Conference realignment is a moral hole
And it's not just bad — it's counterproductive
One of the perils of being a writer and having friends who are writers is that sometimes your friends write stuff you wish you had written. It is a core occupational hazard. You can be as zen as you want about the process of putting words down on a page — and, generally speaking, I’m pretty zen about it — but, eventually, the envy strikes.
Pat Forde’s column this week is one such instance. In it, Pat tied the post-Bismarck Great Powers’ slow, helpless, brain-fryingly stupid slide into World War I with what is happening in college athletics right now. Small moves beget larger shifts; dumb causes have unforeseen effects; a butterfly flaps its wings and a few weeks later the whole world has gone insane. As a certified History Dad who has spent large chunks of his adult life reading obsessively about European history (and playing way too much EUIV and Victoria II), this column was written entirely for me.
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But the best bit about it is the moral clarity at its center.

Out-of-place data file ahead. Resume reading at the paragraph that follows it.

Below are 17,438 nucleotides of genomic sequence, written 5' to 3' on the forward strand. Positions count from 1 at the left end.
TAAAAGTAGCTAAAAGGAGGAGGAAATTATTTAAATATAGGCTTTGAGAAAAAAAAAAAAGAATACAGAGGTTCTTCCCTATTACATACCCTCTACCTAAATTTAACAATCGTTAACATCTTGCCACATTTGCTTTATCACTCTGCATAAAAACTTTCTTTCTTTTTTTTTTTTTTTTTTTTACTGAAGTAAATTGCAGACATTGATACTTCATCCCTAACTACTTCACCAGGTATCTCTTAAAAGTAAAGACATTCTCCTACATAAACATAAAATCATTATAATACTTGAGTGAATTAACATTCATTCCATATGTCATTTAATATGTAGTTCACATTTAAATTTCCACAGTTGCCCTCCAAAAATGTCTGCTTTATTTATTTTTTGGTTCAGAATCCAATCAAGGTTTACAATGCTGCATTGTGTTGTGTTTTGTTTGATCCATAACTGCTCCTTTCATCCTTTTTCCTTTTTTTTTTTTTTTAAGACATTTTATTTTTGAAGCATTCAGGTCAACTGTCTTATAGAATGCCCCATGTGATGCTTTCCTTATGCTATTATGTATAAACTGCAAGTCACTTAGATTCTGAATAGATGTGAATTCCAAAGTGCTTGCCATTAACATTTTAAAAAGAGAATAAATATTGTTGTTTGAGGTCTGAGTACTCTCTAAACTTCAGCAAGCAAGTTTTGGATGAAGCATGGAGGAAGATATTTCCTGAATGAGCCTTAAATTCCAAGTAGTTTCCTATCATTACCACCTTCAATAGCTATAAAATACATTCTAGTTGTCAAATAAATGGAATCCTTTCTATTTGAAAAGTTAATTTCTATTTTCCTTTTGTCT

Where and when it all ends, nobody knows. But eventually, if the Washington Huskies are making their fifth trip east of the fall, on their way to end the regular season in College Park, Md., instead of playing their natural rival in Pullman, there will be a reckoning. The existential questions: “How did we get here? What are we doing? Why did we let this escalate beyond all reason?” […]
The school presidents, athletic directors and conference commissioners all should be ashamed of their role in tearing asunder the fabric of college sports. But they’re too busy taking orders from TV partners and counting the resulting revenue. Yet and still, there is nobody looking out for the greater good of the entire enterprise—nobody willing to throw on the brakes and slow the gravy train.
Conference realignment, in its current form, with its current likely outcomes, is bad. But there’s more: It’s also probably counterproductive — actually bad for the future of college sports, too. Everyone should stop. The problem is that no one in a position of actual power seems willing to say it, or able to do it.